Millennials: How Much Passive Income Do You Need to Generate From Your TFSA?

It really is harder for millennials, but luckily Royal Bank of Canada (TSX:RY)(NYSE:RY), Suncor Energy Inc. (TSX:SU)(NYSE:SU) and one other stock offer a way to bring in some much-needed extra cash.

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We here at the Motley Fool tend to write a lot of articles for Millennials. It’s incredibly important to have some cash stashed away for a rainy day, or simply to have in order to save for a mortgage payment, retirement, or even just a trip.

But while it’s nice to think opening up a Tax-Free Savings Account (TFSA) could be used for your laundry list of nice-to-haves, it’s becoming increasingly more apparent that Millennials just genuinely need extra income to survive basically.

To demonstrate, let’s take a trip back in time. In 1980, the average annual income for someone between 18 and 35 in Canada was $34,200 per year. Fast forward to 2016 and look at today’s 18 to 35-year-olds, and they’re making an average of $34,300.

That’s right: a whopping increase of $100.

Other age groups have grown by leaps and bounds, but not Millennials. We’ve been pretty much stagnant for decades while the cost of living has gone up and up. Whereas our parents could easily afford a house with an average mortgage of around $117,000, today’s average is way up to $218,000.

So again, here we are: needing extra cash to fund the basics. With that in mind, the answer to our headline is simple: you need as much passive income as possible. But you have to be smart about it. Find consistent stocks that will continue growth and payouts for decades to come.

A great starting option is Royal Bank of Canada (TSX:RY)(NYSE:RY). A bank stock is always a good idea, but I’d say that Royal Bank is my favourite. The company has dropped a bit recently with the potential of a mortgage crisis, and analysts believe it’s in for some serious growth in the next year.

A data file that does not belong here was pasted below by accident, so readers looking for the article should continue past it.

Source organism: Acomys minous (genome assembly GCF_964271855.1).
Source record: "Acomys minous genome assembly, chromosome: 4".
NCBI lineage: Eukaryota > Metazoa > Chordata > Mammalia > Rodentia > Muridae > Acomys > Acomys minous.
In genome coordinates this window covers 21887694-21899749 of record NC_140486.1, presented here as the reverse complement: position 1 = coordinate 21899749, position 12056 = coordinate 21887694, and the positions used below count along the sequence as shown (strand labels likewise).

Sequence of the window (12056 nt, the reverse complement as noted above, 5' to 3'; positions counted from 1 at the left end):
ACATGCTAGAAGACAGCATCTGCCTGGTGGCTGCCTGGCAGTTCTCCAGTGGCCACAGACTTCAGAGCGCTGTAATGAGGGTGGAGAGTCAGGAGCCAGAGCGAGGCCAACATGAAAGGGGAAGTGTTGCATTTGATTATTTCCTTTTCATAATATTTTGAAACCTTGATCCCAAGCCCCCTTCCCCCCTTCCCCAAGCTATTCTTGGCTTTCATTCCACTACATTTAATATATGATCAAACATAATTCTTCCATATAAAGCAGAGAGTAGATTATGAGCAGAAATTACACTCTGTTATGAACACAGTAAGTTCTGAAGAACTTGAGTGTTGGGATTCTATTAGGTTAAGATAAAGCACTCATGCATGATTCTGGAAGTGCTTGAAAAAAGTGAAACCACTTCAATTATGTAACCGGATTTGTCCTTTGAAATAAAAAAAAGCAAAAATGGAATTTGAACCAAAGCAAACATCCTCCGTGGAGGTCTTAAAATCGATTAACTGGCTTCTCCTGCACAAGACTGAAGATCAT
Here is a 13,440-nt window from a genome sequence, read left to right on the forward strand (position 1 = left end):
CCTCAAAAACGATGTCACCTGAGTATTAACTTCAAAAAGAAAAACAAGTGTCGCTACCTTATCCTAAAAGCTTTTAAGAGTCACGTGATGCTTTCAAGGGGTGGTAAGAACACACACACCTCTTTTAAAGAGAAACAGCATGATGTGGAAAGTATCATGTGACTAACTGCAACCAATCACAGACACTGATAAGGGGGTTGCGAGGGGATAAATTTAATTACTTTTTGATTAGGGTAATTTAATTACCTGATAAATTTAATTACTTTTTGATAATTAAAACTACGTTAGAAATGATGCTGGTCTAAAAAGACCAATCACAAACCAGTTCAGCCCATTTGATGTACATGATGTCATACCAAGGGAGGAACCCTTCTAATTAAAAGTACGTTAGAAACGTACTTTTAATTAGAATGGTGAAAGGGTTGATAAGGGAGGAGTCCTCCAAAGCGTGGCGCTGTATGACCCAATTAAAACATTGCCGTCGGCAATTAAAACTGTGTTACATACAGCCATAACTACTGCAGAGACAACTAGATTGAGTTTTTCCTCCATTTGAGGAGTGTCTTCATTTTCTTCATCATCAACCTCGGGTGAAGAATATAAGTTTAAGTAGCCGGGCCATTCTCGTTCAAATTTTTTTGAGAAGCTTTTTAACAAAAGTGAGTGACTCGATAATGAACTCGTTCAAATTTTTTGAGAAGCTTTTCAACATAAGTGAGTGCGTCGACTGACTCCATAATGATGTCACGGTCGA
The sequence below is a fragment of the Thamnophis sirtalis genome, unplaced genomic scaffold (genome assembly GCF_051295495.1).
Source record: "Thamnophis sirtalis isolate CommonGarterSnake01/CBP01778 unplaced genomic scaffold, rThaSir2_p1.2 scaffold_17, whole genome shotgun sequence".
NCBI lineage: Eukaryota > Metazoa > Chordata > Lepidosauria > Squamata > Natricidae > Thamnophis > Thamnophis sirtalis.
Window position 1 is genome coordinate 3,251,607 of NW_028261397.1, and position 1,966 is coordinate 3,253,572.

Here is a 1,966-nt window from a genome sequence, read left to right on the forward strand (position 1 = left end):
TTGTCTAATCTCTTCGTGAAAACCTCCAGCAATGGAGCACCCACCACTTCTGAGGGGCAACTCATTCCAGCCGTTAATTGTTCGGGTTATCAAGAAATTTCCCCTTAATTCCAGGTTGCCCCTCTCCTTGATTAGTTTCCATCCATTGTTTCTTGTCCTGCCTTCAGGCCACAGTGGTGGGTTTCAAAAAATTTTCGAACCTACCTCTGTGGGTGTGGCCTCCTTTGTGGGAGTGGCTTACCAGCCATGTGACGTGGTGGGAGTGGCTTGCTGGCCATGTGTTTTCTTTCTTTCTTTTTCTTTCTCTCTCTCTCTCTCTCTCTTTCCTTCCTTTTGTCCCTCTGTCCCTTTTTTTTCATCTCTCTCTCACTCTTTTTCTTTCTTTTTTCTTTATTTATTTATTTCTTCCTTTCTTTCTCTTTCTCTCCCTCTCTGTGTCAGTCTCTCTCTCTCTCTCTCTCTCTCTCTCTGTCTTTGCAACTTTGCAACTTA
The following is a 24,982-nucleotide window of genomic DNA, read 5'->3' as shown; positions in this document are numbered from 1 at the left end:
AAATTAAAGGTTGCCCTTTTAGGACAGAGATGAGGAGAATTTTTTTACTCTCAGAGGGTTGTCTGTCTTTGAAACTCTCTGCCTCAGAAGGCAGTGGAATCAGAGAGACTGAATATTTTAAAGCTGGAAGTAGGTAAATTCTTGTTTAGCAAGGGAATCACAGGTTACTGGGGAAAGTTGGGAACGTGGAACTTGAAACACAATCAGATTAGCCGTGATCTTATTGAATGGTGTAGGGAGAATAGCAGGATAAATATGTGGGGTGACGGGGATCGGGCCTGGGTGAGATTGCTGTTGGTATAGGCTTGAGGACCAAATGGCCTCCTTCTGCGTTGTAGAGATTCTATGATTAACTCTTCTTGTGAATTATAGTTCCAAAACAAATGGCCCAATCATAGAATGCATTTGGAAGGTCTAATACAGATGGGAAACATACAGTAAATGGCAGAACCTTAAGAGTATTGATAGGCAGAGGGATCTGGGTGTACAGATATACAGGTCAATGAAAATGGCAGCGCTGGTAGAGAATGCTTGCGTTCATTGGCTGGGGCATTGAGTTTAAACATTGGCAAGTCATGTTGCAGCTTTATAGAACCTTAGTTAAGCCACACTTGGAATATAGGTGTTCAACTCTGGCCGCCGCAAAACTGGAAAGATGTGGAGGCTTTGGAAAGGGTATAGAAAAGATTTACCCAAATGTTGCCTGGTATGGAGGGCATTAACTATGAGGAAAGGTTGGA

Additionally, there is serious long-term growth. The bank has expanded into the United States and has seen some strong revenue come out of it. Coupled with this is its expansion into wealth and commercial management, which analysts believe will continue paying in high-margin gains.

Another strong option for your portfolio is Suncor Energy Inc. (TSX:SU)(NYSE:SU). This is one of the top oil and gas companies out there that’s suffering right now due to the industry slump.

That makes it an ideal buying opportunity for a company that has been producing strong earnings reports despite the volatile industry it’s in. The company has been using it to continue its expansion projects; when those are online, investors can expect its share price to climb much, much higher.

I would also consider buying Power Financial Corp. (TSX:PWF), a holding company with the majority of interests in the insurance industry. The market has consistently undervalued this strong company, one that has continued to maintain a strong dividend even during market volatility, which means the company is still a bargain if you buy it now.

Foolish takeaway

If you’re looking for strong companies with consistent payouts that are set to grow both in share price and dividend yield over the next few decades, these three are for you. Millennials need every cent they can scrape together, and these three offer a great dividend while you wait for share growth.

In fact, if you were to put $10,000 toward each company, that would give you an annual dividend yield of $1,365.74. That’s more than one of your pay cheques if you’re making the average income! While it can be hard to get those funds together, even a small investment reinvested can make a huge difference to your household.

This article represents the opinion of the writer, who may disagree with the “official” recommendation position of a Motley Fool premium service or advisor. We’re Motley! Questioning an investing thesis — even one of our own — helps us all think critically about investing and make decisions that help us become smarter, happier, and richer, so we sometimes publish articles that may not be in line with recommendations, rankings or other content.

Fool contributor Amy Legate-Wolfe has no position in any of the stocks mentioned.

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